Code Journal

6 thoughts
last posted July 28, 2016, 4:04 p.m.
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In Django forms, you can either use exclude or fields to list a set of fields to exclude or include on the ModelForm.

I prefer to use fields to explicitly include fields on a form because it's easy to add fields to a model without thinking through it's use on a form somewhere in your project. However, if you are adding a field for the purpose of adding it to a form you'll have the form in mind so explicitly adding the field to the fields list will not be forgotten about.


Always run git clean -fdx prior to creating a Python release to eliminate possibility of unknown bits getting including in your package.

Discovered a file I had deleted from a previous release laying around in a build/ directory that was getting shipped with subsequent releases somehow, but only in the wheel releases, not the standard sdist.


The full details of my fixes can be found in this commit.

I'd like to point the fixes individually though as well:

The first example was just a case of reversing the logic so that I only re-raise the exception if it's not the thing we want to ignore. No wizardry there.

The next fix is probably one of my favorite tricks. Often you want to effectively retrieve a single object or return None. It's ok if it doesn't exist and if multiple exist you just need the first one. You can either write a queryset check the count or exists before indexing into it, or wrap a get in a try/except (which is what I originally had in this case), or you can use next and iter do things in a single line and single query. In this example, it was:

customer = next(iter(queryset)), None)

Then you can check if the customer is None and act on it accordingly.

The third fix was simply checking for the existence of the field name in a way that wouldn't raise an exception. In this specific case, I want to add the ability to search by a user's email if the user model in question has an email field like the default django.contrib.auth.User has.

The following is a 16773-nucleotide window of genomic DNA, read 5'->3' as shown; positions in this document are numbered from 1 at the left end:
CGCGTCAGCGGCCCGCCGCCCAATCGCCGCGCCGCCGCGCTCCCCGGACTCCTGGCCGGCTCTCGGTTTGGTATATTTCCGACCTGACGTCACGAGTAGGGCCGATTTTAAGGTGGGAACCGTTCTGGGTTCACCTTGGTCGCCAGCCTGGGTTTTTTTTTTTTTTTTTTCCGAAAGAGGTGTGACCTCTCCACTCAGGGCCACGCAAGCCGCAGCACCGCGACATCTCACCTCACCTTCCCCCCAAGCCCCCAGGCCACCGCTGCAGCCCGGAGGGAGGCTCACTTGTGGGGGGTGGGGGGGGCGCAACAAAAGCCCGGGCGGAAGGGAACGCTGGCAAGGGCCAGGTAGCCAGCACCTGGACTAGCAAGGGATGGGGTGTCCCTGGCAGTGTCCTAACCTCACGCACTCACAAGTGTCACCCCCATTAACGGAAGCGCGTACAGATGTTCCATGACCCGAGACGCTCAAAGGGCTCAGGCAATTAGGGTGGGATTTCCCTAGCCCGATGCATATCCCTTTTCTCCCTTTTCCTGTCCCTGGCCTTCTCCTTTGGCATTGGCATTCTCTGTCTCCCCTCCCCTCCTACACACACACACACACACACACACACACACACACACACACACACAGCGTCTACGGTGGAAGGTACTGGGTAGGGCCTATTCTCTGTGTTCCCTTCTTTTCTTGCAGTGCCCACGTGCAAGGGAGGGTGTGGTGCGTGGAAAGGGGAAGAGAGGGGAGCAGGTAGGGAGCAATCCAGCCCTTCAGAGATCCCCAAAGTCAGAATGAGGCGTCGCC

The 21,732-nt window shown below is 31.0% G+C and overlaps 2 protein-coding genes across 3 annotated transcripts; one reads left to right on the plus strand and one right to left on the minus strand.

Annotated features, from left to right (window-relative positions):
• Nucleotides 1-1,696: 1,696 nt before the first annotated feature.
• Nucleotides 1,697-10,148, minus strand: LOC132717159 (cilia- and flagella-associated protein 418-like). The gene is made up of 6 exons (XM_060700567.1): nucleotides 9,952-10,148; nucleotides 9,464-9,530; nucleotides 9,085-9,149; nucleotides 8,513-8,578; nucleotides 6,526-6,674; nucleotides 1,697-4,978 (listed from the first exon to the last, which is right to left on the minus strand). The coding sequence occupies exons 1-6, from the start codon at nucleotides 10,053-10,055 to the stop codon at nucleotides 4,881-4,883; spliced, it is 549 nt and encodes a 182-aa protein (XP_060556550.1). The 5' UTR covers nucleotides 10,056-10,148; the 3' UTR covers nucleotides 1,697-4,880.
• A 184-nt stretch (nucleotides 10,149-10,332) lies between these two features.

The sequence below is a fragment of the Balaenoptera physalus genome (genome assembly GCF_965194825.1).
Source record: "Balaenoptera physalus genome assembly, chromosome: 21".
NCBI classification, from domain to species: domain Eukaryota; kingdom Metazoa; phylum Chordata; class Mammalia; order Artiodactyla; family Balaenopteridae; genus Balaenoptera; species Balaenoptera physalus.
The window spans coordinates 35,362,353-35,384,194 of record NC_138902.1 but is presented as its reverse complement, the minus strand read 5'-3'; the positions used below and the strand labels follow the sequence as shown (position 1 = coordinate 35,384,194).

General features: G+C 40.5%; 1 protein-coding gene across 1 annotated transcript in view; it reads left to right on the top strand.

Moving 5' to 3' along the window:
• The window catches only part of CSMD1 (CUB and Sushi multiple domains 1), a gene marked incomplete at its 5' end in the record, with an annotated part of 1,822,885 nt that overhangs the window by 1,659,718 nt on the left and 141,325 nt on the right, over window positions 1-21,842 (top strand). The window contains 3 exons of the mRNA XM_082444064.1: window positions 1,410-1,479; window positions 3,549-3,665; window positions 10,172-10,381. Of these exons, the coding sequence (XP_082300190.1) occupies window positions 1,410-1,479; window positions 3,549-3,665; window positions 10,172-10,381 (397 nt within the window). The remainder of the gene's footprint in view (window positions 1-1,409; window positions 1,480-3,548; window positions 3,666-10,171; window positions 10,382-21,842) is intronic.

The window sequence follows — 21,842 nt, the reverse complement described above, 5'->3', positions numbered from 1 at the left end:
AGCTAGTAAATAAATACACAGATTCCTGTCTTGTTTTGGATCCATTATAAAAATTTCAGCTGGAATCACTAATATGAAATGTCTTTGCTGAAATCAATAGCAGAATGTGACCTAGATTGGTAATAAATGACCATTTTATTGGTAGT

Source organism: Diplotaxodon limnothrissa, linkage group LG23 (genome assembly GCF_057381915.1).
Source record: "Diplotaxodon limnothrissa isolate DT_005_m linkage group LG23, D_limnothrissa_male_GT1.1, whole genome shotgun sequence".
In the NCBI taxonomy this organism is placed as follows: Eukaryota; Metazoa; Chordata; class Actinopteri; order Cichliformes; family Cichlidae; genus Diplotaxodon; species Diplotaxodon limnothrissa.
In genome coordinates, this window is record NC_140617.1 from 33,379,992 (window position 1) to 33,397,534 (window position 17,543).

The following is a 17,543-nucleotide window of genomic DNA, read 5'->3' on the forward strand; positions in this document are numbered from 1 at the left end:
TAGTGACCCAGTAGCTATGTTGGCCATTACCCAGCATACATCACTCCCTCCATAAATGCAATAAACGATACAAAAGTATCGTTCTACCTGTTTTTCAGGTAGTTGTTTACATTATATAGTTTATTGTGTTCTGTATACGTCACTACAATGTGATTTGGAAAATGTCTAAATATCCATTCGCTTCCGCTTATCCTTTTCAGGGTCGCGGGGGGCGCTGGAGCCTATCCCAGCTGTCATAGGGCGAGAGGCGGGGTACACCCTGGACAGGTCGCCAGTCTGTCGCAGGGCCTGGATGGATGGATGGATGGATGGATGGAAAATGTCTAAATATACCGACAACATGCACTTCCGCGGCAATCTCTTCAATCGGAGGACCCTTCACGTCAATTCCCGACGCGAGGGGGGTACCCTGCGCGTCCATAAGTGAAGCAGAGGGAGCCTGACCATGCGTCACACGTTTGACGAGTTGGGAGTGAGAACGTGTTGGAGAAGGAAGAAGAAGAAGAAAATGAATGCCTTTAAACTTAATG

In the fourth and last fix I simply needed to use the .get() method on the response object then I could avoid needing to worry about the KeyError all together.


A recent thing that Jason brought to my attention today was bandit. So without delay, I installed and ran it with defaults against pinax-stripe. It reported three issues that previous static analyzers failed to point out:

Run metrics:
    Total lines of code: 2547
    Total lines skipped (#nosec): 0
    Total issues (by severity):
        Undefined: 0.0
        Low: 3.0
        Medium: 0.0
        High: 0.0
    Total issues (by confidence):
        Undefined: 0.0
        Low: 0.0
        Medium: 0.0
        High: 3.0

All three issues were cases of using pass in a try/except block.


Recently, I've been doing a lot of work prepping a relaunch of django-stripe-payments, renamed along the way to pinax-stripe.

In this process, I have gone down the rabbit hole of trying all kinds of static analysis things to help inform and drive quality up.


On the prompting of Jason Myers, I'm going to try my best to keep a journal of little code puzzles and improvements that I make in the course of writing and maintaining open source code in my never ending search for higher quality code.